When it comes to big tech, Sen. Elizabeth Warren (D-MA) has been the most aggressive candidate in the Democratic primary. She’s detailed policies for breaking up behemoths like Amazon, Google, Facebook that would, among other things, force Amazon to give up control over Whole Foods, and Facebook to spin off WhatsApp and Facebook.
A lot of us — including Elizabeth Warren! — are customers of one or more of these companies, benefitting from their simple, integrated services. At Warren’s CNN town hall on Monday night, an audience member asked her why an Amazon user should still support her policy.
Her answer was at once simple and compelling: Big tech is crushing competition.
The problem, Warren argued, was in the dual nature of modern tech companies. They are at once a platform, which Warren defines as “the place where people come to buy and sell goods,” and an information aggregator, collecting vast amounts of data on what people who use their platforms want. All that information allows them to put their own products on the platform, micro-targeted to appeal to the most consumers, and crowd out any competitors.
This may sound a bit abstract, but Warren explained it clearly by using a hypothetical brand called “Pet Pillows” selling their doggie goods on Amazon:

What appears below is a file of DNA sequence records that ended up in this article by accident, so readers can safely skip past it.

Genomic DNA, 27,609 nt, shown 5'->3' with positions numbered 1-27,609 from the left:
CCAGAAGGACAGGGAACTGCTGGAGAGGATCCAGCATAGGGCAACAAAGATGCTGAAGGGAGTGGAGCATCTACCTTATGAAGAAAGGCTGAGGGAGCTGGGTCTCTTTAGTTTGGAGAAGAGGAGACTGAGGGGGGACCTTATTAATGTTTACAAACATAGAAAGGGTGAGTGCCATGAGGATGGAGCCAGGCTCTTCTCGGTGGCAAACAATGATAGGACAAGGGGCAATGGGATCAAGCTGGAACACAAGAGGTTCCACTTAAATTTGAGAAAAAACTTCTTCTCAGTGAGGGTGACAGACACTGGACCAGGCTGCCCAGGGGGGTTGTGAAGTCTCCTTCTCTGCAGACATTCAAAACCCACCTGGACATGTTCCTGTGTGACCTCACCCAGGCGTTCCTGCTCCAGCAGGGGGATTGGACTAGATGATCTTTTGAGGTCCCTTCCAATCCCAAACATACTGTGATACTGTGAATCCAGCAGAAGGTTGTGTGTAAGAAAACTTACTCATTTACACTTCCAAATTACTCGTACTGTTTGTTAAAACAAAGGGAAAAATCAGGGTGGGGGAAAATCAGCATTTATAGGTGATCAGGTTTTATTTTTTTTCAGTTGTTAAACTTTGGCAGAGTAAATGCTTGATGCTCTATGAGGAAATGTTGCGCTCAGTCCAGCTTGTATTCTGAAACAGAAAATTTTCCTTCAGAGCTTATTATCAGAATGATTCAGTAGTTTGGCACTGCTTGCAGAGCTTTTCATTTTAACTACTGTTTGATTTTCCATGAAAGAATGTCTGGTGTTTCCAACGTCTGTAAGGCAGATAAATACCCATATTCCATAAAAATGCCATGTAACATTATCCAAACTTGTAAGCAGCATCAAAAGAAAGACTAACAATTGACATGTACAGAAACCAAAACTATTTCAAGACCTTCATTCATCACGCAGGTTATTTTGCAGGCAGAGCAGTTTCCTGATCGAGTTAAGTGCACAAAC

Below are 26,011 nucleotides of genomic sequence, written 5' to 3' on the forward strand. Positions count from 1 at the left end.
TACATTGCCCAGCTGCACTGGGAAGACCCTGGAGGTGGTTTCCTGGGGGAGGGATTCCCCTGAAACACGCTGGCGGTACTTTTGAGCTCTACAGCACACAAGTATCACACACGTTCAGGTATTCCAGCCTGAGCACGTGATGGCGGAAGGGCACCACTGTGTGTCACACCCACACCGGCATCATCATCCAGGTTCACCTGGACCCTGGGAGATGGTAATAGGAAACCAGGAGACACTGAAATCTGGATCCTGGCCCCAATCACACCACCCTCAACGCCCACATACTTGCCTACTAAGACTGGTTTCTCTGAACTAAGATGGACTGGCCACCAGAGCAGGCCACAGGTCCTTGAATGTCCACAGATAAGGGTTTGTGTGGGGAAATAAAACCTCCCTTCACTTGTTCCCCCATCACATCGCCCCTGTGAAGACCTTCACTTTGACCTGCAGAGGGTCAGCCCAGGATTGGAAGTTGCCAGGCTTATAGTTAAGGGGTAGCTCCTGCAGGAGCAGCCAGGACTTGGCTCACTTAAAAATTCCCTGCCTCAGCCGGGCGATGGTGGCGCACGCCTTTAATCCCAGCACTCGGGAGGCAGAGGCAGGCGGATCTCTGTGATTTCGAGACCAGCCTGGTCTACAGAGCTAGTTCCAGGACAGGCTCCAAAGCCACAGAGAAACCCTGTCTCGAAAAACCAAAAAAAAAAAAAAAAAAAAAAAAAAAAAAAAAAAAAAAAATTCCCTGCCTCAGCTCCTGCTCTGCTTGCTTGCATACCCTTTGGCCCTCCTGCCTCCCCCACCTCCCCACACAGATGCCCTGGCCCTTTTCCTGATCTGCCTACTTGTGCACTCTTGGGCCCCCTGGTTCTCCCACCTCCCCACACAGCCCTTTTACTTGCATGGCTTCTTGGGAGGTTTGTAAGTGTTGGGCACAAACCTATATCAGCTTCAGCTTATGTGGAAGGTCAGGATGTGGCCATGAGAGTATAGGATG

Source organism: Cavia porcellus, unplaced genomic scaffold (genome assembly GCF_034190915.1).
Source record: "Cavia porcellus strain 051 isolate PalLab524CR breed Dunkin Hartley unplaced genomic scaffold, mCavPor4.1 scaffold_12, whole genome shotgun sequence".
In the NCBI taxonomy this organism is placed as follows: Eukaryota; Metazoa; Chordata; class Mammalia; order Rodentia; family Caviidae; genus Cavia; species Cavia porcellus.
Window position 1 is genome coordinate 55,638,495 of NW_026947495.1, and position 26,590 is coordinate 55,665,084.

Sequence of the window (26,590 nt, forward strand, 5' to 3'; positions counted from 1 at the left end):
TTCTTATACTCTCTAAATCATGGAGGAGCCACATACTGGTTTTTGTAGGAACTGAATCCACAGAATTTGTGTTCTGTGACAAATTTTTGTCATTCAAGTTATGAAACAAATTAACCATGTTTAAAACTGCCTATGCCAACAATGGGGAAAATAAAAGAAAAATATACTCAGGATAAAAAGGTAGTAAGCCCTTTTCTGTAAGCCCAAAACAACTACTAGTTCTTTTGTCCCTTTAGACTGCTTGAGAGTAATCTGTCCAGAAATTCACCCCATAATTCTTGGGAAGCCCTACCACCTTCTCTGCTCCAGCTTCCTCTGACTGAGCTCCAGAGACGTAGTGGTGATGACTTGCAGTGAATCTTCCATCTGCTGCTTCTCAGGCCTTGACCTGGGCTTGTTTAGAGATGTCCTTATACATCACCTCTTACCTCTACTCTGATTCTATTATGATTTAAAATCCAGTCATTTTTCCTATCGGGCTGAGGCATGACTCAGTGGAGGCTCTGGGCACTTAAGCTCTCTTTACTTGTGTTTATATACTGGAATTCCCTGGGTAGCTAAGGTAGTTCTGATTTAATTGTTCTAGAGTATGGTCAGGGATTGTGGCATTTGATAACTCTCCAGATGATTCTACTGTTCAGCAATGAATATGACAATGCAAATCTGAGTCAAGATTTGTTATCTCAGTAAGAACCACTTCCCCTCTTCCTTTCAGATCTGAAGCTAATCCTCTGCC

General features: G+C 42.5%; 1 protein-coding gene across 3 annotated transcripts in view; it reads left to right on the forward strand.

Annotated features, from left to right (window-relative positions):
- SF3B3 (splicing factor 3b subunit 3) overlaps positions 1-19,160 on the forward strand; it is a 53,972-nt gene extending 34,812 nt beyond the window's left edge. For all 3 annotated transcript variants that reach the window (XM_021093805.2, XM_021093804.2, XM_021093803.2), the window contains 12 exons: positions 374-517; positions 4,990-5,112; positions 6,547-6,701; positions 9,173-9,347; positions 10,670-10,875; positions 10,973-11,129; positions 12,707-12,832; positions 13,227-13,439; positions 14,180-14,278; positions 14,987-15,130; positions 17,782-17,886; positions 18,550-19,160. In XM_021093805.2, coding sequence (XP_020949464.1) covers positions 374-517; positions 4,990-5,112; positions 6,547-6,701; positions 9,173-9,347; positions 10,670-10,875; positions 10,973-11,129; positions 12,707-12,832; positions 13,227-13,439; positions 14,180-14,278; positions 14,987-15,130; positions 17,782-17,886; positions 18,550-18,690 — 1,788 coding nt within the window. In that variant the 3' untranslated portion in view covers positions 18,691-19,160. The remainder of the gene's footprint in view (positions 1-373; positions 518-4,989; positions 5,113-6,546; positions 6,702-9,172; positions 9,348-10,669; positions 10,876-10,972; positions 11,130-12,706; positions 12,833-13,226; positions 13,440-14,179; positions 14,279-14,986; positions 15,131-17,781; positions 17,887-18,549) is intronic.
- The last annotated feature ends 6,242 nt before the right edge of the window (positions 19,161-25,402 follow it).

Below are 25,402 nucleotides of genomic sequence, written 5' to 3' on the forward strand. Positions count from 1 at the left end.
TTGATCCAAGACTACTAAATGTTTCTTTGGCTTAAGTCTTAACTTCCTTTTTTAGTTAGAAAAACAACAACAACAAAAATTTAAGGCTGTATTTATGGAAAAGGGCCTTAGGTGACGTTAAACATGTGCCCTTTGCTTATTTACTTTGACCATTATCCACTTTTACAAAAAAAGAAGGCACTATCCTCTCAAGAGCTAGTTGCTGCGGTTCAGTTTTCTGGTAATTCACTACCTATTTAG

So the core vision in her “break up big tech” reform, she explains, is to prevent Amazon (and Google and Facebook) from this kind of anti-competitive behavior. This time, she used baseball rather than Pet Pillows as the analogy:
This answer, at least to my mind, is part of what sets Warren apart among the Democratic candidates — and one reason she’s faring relatively well in the polling so far.
There are certainly questions about Warren’s candidacy; she faced two electability questions on Monday night and didn’t have a great answer to at least one of them. But Warren is taking on a huge 21st-century question — the power of big tech — at a level of policy detail other Democrats aren’t really matching. And when challenged on this policy, she gave an answer responsive to the audience member’s concern — one that was crystal clear on a topic that often feels abstract and reasonably compelling to boot.